Education is the bedrock of a society, a wise man once said. Although that statement may seem simplistic, it’s one with substance.
Nigeria has a myriad of social issues formed into a cog in the wheel of progress to Nation-Statehood. Most of these issues such as insecurity, religious fundamentalism, regional insularity, corruption, ethnic parochialism, nepotism, unchecked population growth, just to highlight a few, can be traced to the quality of Education we offer to our kids and young people.
Successive governments have failed to declare a state of emergency in the Education sector and the result is the massive insecurity we have on our hands today from Port-Harcourt to Maiduguri, from Sokoto to Abakaliki the story isn’t different anywhere.
Over the last few years, the government has made huge budgetary allocations amounting to billions of dollars in combating the security challenges particularly in Northern Nigeria. While this isn’t entirely a bad idea, some of us are of the opinion that similar budgetary allocations be made to the education sector to address the root causes of these social issues. Usually, the Nigerian way of addressing social issues is throwing money at it while ignoring the fundamentals (This isn’t what we are advocating for). We have seen that happen several times, such as paying militants huge sums of money while ignoring the Niger Delta Environment, paying herdsmen while ignoring the root cause of the farmers-herders clash etc. Such method of addressing sectoral issues is socially polluting and amounts to treating the symptoms while ignoring the disease itself.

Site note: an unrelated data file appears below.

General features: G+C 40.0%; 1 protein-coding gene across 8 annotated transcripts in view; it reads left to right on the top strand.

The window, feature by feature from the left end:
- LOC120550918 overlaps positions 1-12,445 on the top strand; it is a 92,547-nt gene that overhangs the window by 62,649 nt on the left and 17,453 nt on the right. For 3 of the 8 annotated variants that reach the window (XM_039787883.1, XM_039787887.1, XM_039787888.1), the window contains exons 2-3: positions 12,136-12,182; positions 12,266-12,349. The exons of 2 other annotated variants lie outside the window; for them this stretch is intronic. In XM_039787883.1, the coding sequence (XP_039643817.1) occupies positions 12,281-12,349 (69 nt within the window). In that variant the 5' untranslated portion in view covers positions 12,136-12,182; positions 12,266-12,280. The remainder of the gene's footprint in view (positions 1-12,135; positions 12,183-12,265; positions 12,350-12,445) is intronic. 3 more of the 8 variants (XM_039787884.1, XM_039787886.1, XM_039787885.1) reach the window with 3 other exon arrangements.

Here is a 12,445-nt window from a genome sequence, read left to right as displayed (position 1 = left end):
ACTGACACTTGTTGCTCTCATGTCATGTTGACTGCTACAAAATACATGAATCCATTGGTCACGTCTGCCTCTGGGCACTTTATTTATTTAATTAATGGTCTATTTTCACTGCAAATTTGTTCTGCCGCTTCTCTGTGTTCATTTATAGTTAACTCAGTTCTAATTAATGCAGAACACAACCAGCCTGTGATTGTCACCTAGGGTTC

The government has incentivized school attendance by initiating the school feeding programme; the previous Government’s approach was building of more schools. As laudable as these steps are, they might only solve the problem of access to education not its quality. Greater attention should be given to quality education as well.
For instance, as noticed during my tour to selected government owned schools, with an Educational Non-Profit Organisation ThinkBIGdoBIGGER, most of the government owned primary schools in Southern Nigeria can boast of wonderful architectural aesthetic but then have teachers who are barely coherent and are absent from their place of duty most of the time. While in less glamorous private owned primary schools, we noticed more qualified teachers who are always in their classrooms.
In Northern Nigeria, girl child education is still a big issue, although small progress has been made within the last two decades, I believe government can do more in terms of legislation and implementation. For instance, Kano has a religious police outfit (HISBAH) that helps in enforcing religious legislation. Something similar should be done to implement free and compulsory girl child education. Let’s take a random 16-year old for instance, who is uneducated, married off at the age of 13, gave birth at the age of 15 and got divorced at the age of 16. With no education, no money to feed or put her kid in school. What do you think the future holds for this child? There are millions like that.
So these are the fundamental issues the Government should look at and find solutions for. The incoming Education Minister has his work cut out. These are the problem solving dimensions the Senate should focus on during its ministerial screening process, not the traditional take a bow approach we are used to.
The Government should create a new public private partnership model for our primary schools; while Government through The Universal Basic Education Scheme builds, the private sector should provide the know how and supervisory channel. This to a large extent will address the problem of quality and supervision. Such an approach will yield positive results taking a cue from Norway and Singapore.